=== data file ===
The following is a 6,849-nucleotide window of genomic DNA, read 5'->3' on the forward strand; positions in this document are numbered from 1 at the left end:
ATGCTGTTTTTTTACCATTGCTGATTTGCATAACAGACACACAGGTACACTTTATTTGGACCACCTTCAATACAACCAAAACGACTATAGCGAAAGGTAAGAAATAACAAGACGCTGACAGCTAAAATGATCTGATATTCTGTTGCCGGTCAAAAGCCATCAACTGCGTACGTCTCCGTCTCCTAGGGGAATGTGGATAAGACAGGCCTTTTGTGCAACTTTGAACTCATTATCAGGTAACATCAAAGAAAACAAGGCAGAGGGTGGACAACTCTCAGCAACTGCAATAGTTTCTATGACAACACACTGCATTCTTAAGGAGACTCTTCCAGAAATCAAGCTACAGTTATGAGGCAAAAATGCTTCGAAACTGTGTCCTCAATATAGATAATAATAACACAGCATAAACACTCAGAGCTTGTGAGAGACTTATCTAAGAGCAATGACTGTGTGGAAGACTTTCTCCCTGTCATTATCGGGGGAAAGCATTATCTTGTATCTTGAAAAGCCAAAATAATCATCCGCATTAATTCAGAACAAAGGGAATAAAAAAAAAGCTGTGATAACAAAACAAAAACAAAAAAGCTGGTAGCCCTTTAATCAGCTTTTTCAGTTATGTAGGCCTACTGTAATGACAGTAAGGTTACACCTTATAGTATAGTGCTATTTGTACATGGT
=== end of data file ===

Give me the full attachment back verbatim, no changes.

The following is a 6,849-nucleotide window of genomic DNA, read 5'->3' on the forward strand; positions in this document are numbered from 1 at the left end:
ATGCTGTTTTTTTACCATTGCTGATTTGCATAACAGACACACAGGTACACTTTATTTGGACCACCTTCAATACAACCAAAACGACTATAGCGAAAGGTAAGAAATAACAAGACGCTGACAGCTAAAATGATCTGATATTCTGTTGCCGGTCAAAAGCCATCAACTGCGTACGTCTCCGTCTCCTAGGGGAATGTGGATAAGACAGGCCTTTTGTGCAACTTTGAACTCATTATCAGGTAACATCAAAGAAAACAAGGCAGAGGGTGGACAACTCTCAGCAACTGCAATAGTTTCTATGACAACACACTGCATTCTTAAGGAGACTCTTCCAGAAATCAAGCTACAGTTATGAGGCAAAAATGCTTCGAAACTGTGTCCTCAATATAGATAATAATAACACAGCATAAACACTCAGAGCTTGTGAGAGACTTATCTAAGAGCAATGACTGTGTGGAAGACTTTCTCCCTGTCATTATCGGGGGAAAGCATTATCTTGTATCTTGAAAAGCCAAAATAATCATCCGCATTAATTCAGAACAAAGGGAATAAAAAAAAAGCTGTGATAACAAAACAAAAACAAAAAAGCTGGTAGCCCTTTAATCAGCTTTTTCAGTTATGTAGGCCTACTGTAATGACAGTAAGGTTACACCTTATAGTATAGTGCTATTTGTACATGGT